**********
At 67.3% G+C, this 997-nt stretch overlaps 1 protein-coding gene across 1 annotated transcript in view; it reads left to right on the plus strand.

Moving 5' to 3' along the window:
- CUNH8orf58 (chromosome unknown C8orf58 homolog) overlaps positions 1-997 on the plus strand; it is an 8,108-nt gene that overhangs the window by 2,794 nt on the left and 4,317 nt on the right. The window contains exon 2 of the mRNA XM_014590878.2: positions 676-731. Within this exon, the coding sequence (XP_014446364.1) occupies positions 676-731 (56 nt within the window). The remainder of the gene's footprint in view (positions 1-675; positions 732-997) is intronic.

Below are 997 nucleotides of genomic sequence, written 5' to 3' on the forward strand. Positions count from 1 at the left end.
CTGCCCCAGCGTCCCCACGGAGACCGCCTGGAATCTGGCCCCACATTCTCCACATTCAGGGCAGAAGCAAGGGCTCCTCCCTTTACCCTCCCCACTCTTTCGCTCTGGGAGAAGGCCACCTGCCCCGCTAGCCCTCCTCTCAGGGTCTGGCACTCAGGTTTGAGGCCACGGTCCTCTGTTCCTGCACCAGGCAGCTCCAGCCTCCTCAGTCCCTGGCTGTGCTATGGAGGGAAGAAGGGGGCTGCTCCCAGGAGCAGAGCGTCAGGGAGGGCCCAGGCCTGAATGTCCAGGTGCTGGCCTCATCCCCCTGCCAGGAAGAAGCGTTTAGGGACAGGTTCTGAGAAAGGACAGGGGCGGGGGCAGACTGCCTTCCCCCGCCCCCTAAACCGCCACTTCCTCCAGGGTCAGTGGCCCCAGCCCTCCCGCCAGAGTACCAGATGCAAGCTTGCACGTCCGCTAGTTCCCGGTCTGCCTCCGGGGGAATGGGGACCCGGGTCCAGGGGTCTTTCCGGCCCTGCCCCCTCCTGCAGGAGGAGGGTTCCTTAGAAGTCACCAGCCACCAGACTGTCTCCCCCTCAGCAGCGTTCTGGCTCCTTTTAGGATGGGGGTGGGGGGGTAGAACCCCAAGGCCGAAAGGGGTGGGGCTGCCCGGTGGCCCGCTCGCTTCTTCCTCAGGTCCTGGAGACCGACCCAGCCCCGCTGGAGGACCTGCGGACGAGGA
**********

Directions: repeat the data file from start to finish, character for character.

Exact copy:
At 67.3% G+C, this 997-nt stretch overlaps 1 protein-coding gene across 1 annotated transcript in view; it reads left to right on the plus strand.

Moving 5' to 3' along the window:
- CUNH8orf58 (chromosome unknown C8orf58 homolog) overlaps positions 1-997 on the plus strand; it is an 8,108-nt gene that overhangs the window by 2,794 nt on the left and 4,317 nt on the right. The window contains exon 2 of the mRNA XM_014590878.2: positions 676-731. Within this exon, the coding sequence (XP_014446364.1) occupies positions 676-731 (56 nt within the window). The remainder of the gene's footprint in view (positions 1-675; positions 732-997) is intronic.

Below are 997 nucleotides of genomic sequence, written 5' to 3' on the forward strand. Positions count from 1 at the left end.
CTGCCCCAGCGTCCCCACGGAGACCGCCTGGAATCTGGCCCCACATTCTCCACATTCAGGGCAGAAGCAAGGGCTCCTCCCTTTACCCTCCCCACTCTTTCGCTCTGGGAGAAGGCCACCTGCCCCGCTAGCCCTCCTCTCAGGGTCTGGCACTCAGGTTTGAGGCCACGGTCCTCTGTTCCTGCACCAGGCAGCTCCAGCCTCCTCAGTCCCTGGCTGTGCTATGGAGGGAAGAAGGGGGCTGCTCCCAGGAGCAGAGCGTCAGGGAGGGCCCAGGCCTGAATGTCCAGGTGCTGGCCTCATCCCCCTGCCAGGAAGAAGCGTTTAGGGACAGGTTCTGAGAAAGGACAGGGGCGGGGGCAGACTGCCTTCCCCCGCCCCCTAAACCGCCACTTCCTCCAGGGTCAGTGGCCCCAGCCCTCCCGCCAGAGTACCAGATGCAAGCTTGCACGTCCGCTAGTTCCCGGTCTGCCTCCGGGGGAATGGGGACCCGGGTCCAGGGGTCTTTCCGGCCCTGCCCCCTCCTGCAGGAGGAGGGTTCCTTAGAAGTCACCAGCCACCAGACTGTCTCCCCCTCAGCAGCGTTCTGGCTCCTTTTAGGATGGGGGTGGGGGGGTAGAACCCCAAGGCCGAAAGGGGTGGGGCTGCCCGGTGGCCCGCTCGCTTCTTCCTCAGGTCCTGGAGACCGACCCAGCCCCGCTGGAGGACCTGCGGACGAGGA